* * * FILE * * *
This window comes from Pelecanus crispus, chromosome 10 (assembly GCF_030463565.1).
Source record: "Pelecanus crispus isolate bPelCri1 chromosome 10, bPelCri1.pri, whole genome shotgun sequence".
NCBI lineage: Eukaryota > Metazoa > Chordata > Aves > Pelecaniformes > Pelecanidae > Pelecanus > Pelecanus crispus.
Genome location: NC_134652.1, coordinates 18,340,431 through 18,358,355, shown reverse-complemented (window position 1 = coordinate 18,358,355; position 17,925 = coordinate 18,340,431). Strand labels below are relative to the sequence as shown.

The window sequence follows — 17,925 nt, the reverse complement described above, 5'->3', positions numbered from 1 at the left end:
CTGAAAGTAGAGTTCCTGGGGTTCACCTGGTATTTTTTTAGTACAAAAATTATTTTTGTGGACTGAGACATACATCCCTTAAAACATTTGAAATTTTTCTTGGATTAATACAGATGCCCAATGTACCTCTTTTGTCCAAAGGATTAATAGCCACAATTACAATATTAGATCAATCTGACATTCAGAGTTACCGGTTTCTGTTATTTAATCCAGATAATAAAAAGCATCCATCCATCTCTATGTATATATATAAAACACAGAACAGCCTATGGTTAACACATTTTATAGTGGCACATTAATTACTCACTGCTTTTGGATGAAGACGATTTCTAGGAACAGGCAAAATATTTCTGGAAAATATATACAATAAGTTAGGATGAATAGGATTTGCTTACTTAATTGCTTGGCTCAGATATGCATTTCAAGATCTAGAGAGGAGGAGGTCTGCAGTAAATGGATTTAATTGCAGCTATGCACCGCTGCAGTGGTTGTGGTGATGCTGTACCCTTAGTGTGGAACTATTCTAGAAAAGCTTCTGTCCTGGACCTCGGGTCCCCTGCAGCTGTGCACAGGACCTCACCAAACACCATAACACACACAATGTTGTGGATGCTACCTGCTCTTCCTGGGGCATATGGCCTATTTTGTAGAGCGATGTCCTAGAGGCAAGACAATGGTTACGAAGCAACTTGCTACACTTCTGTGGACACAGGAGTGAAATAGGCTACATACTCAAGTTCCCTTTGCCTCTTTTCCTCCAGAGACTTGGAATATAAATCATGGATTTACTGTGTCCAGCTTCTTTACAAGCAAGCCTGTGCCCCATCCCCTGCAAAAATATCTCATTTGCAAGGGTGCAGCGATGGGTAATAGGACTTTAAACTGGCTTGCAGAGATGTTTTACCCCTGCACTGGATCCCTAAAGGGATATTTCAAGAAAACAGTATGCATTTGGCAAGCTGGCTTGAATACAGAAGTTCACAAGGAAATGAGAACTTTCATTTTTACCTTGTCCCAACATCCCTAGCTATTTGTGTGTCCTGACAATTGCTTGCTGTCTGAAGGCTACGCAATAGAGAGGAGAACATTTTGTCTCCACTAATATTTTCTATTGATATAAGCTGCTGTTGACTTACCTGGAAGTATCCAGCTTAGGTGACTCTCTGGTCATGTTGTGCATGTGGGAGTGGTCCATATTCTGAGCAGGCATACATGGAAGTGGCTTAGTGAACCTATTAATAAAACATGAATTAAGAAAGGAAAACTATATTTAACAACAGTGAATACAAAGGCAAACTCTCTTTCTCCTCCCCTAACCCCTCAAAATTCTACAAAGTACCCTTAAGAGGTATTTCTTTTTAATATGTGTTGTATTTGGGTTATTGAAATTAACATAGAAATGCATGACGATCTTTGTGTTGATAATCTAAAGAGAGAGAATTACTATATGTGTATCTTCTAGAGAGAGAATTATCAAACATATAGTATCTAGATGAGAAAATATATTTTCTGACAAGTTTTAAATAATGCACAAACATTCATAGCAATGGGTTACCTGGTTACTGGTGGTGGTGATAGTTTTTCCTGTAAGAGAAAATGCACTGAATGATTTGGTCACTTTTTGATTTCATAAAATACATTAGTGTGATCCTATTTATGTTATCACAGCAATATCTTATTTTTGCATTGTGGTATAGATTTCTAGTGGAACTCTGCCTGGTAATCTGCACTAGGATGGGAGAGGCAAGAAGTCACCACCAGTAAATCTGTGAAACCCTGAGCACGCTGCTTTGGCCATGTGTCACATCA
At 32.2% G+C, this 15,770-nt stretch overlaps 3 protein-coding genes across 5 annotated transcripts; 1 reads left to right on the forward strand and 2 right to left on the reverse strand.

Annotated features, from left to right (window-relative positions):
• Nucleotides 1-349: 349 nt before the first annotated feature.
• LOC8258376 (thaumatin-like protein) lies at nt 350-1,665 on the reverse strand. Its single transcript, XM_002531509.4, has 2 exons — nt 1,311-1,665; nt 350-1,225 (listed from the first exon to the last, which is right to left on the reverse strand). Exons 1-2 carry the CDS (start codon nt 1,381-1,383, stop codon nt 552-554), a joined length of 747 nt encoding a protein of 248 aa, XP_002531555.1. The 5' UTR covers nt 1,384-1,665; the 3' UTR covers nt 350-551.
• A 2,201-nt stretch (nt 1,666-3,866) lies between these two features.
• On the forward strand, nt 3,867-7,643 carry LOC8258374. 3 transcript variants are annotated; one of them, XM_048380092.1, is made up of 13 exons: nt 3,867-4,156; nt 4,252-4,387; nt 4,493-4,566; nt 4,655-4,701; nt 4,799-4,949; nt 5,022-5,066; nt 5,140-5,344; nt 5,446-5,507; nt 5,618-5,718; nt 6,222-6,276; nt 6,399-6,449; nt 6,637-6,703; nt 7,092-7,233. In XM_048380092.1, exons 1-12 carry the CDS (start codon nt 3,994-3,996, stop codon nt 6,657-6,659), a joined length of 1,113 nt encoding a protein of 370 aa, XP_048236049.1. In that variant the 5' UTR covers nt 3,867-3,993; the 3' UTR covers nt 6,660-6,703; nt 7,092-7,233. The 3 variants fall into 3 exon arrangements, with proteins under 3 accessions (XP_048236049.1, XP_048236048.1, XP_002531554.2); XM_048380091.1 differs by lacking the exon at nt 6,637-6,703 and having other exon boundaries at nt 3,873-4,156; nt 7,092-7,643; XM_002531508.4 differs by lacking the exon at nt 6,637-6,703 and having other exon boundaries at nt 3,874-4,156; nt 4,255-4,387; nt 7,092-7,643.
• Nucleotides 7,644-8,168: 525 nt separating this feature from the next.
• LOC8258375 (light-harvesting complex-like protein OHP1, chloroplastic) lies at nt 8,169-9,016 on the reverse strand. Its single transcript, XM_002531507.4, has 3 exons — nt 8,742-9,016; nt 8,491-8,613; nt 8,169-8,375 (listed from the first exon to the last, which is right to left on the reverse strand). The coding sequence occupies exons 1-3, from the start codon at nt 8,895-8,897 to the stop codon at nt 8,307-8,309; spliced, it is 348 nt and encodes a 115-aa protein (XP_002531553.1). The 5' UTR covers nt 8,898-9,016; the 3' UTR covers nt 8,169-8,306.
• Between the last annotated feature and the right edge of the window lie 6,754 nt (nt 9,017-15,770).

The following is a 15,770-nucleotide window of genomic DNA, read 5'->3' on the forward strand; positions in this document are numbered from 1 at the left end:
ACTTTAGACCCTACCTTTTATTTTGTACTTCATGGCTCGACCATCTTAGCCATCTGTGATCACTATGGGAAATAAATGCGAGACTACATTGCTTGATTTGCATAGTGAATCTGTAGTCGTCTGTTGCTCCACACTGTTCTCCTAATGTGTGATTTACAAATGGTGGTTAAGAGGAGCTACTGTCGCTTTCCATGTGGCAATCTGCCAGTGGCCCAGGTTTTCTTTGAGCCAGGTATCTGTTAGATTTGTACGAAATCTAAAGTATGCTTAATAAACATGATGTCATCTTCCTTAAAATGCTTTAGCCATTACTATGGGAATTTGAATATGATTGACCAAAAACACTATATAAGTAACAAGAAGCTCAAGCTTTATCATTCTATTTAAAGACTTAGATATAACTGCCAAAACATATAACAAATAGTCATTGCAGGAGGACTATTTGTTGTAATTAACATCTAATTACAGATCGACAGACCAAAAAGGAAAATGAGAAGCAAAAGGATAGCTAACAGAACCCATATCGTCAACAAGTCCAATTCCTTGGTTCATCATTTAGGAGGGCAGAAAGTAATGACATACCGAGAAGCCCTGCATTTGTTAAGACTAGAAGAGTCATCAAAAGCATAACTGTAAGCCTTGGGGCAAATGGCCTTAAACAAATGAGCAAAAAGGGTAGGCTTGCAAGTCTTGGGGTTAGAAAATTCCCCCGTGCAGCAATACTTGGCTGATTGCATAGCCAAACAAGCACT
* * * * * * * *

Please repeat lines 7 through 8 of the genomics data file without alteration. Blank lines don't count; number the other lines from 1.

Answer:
At 32.2% G+C, this 15,770-nt stretch overlaps 3 protein-coding genes across 5 annotated transcripts; 1 reads left to right on the forward strand and 2 right to left on the reverse strand.

Annotated features, from left to right (window-relative positions):